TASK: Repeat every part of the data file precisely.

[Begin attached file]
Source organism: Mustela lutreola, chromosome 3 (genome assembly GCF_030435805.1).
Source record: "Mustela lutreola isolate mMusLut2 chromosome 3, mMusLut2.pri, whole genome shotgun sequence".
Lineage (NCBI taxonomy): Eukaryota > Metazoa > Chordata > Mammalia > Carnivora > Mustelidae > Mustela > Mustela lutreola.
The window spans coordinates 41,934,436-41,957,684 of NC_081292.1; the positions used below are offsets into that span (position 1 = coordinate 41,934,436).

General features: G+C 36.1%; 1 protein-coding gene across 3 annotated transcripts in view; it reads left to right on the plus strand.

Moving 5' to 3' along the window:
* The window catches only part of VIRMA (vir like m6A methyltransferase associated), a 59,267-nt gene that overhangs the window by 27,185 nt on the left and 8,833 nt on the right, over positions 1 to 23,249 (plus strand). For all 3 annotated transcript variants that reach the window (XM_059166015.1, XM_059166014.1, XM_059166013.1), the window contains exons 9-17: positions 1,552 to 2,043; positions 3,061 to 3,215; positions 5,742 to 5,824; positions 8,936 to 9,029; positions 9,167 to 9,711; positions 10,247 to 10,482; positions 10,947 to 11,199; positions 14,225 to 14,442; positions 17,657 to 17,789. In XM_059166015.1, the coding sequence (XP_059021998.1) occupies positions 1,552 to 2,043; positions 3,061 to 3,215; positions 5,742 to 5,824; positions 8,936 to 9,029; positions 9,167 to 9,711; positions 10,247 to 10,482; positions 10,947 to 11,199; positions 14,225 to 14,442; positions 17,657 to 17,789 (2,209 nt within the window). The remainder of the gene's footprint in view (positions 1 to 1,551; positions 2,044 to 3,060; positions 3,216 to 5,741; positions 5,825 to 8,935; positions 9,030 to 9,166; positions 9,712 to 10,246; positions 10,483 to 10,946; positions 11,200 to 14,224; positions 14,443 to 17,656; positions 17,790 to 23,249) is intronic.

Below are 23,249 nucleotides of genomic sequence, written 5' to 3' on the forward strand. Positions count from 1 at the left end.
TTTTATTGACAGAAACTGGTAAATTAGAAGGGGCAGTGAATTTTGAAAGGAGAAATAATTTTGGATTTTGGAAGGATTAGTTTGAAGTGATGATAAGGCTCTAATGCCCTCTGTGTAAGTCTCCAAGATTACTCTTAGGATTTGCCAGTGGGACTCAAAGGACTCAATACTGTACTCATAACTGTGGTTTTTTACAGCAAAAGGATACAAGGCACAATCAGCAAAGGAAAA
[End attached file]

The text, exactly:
Source organism: Mustela lutreola, chromosome 3 (genome assembly GCF_030435805.1).
Source record: "Mustela lutreola isolate mMusLut2 chromosome 3, mMusLut2.pri, whole genome shotgun sequence".
Lineage (NCBI taxonomy): Eukaryota > Metazoa > Chordata > Mammalia > Carnivora > Mustelidae > Mustela > Mustela lutreola.
The window spans coordinates 41,934,436-41,957,684 of NC_081292.1; the positions used below are offsets into that span (position 1 = coordinate 41,934,436).

General features: G+C 36.1%; 1 protein-coding gene across 3 annotated transcripts in view; it reads left to right on the plus strand.

Moving 5' to 3' along the window:
* The window catches only part of VIRMA (vir like m6A methyltransferase associated), a 59,267-nt gene that overhangs the window by 27,185 nt on the left and 8,833 nt on the right, over positions 1 to 23,249 (plus strand). For all 3 annotated transcript variants that reach the window (XM_059166015.1, XM_059166014.1, XM_059166013.1), the window contains exons 9-17: positions 1,552 to 2,043; positions 3,061 to 3,215; positions 5,742 to 5,824; positions 8,936 to 9,029; positions 9,167 to 9,711; positions 10,247 to 10,482; positions 10,947 to 11,199; positions 14,225 to 14,442; positions 17,657 to 17,789. In XM_059166015.1, the coding sequence (XP_059021998.1) occupies positions 1,552 to 2,043; positions 3,061 to 3,215; positions 5,742 to 5,824; positions 8,936 to 9,029; positions 9,167 to 9,711; positions 10,247 to 10,482; positions 10,947 to 11,199; positions 14,225 to 14,442; positions 17,657 to 17,789 (2,209 nt within the window). The remainder of the gene's footprint in view (positions 1 to 1,551; positions 2,044 to 3,060; positions 3,216 to 5,741; positions 5,825 to 8,935; positions 9,030 to 9,166; positions 9,712 to 10,246; positions 10,483 to 10,946; positions 11,200 to 14,224; positions 14,443 to 17,656; positions 17,790 to 23,249) is intronic.

Below are 23,249 nucleotides of genomic sequence, written 5' to 3' on the forward strand. Positions count from 1 at the left end.
TTTTATTGACAGAAACTGGTAAATTAGAAGGGGCAGTGAATTTTGAAAGGAGAAATAATTTTGGATTTTGGAAGGATTAGTTTGAAGTGATGATAAGGCTCTAATGCCCTCTGTGTAAGTCTCCAAGATTACTCTTAGGATTTGCCAGTGGGACTCAAAGGACTCAATACTGTACTCATAACTGTGGTTTTTTACAGCAAAAGGATACAAGGCACAATCAGCAAAGGAAAA